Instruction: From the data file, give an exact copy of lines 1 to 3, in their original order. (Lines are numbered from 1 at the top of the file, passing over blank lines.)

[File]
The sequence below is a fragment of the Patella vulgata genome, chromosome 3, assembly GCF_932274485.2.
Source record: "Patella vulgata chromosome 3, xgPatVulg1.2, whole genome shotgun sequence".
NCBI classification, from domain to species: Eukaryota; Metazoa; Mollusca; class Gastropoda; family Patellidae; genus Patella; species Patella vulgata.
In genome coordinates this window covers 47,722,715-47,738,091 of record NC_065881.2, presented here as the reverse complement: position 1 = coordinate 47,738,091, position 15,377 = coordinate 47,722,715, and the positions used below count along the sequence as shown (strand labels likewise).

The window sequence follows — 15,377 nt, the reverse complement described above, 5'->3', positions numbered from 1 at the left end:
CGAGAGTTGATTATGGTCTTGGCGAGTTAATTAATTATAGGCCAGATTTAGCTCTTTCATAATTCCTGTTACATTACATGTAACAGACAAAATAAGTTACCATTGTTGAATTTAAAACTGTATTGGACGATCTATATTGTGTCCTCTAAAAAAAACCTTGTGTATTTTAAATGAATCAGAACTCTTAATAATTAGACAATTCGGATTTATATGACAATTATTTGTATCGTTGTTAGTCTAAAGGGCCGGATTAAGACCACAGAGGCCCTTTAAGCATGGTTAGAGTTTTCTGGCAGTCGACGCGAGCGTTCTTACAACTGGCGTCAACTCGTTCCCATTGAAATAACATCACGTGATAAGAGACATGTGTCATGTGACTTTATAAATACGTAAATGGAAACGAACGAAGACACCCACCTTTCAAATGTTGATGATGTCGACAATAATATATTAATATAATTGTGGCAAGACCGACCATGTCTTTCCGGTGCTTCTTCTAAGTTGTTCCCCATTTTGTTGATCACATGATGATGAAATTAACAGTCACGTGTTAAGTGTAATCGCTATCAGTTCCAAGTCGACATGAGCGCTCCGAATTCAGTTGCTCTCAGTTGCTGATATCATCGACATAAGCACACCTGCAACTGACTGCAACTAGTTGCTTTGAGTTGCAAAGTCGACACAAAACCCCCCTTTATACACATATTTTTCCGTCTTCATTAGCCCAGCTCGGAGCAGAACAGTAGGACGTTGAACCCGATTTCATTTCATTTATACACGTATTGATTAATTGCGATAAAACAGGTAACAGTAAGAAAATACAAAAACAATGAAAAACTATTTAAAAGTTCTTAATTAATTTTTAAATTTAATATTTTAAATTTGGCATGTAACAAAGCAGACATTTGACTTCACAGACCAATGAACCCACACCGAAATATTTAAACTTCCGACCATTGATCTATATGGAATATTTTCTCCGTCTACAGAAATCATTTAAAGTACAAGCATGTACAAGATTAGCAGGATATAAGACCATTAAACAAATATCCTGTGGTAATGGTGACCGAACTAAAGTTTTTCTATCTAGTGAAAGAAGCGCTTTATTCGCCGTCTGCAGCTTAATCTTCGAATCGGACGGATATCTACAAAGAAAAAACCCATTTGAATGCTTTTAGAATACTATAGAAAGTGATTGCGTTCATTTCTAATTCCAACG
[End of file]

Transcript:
The sequence below is a fragment of the Patella vulgata genome, chromosome 3, assembly GCF_932274485.2.
Source record: "Patella vulgata chromosome 3, xgPatVulg1.2, whole genome shotgun sequence".
NCBI classification, from domain to species: Eukaryota; Metazoa; Mollusca; class Gastropoda; family Patellidae; genus Patella; species Patella vulgata.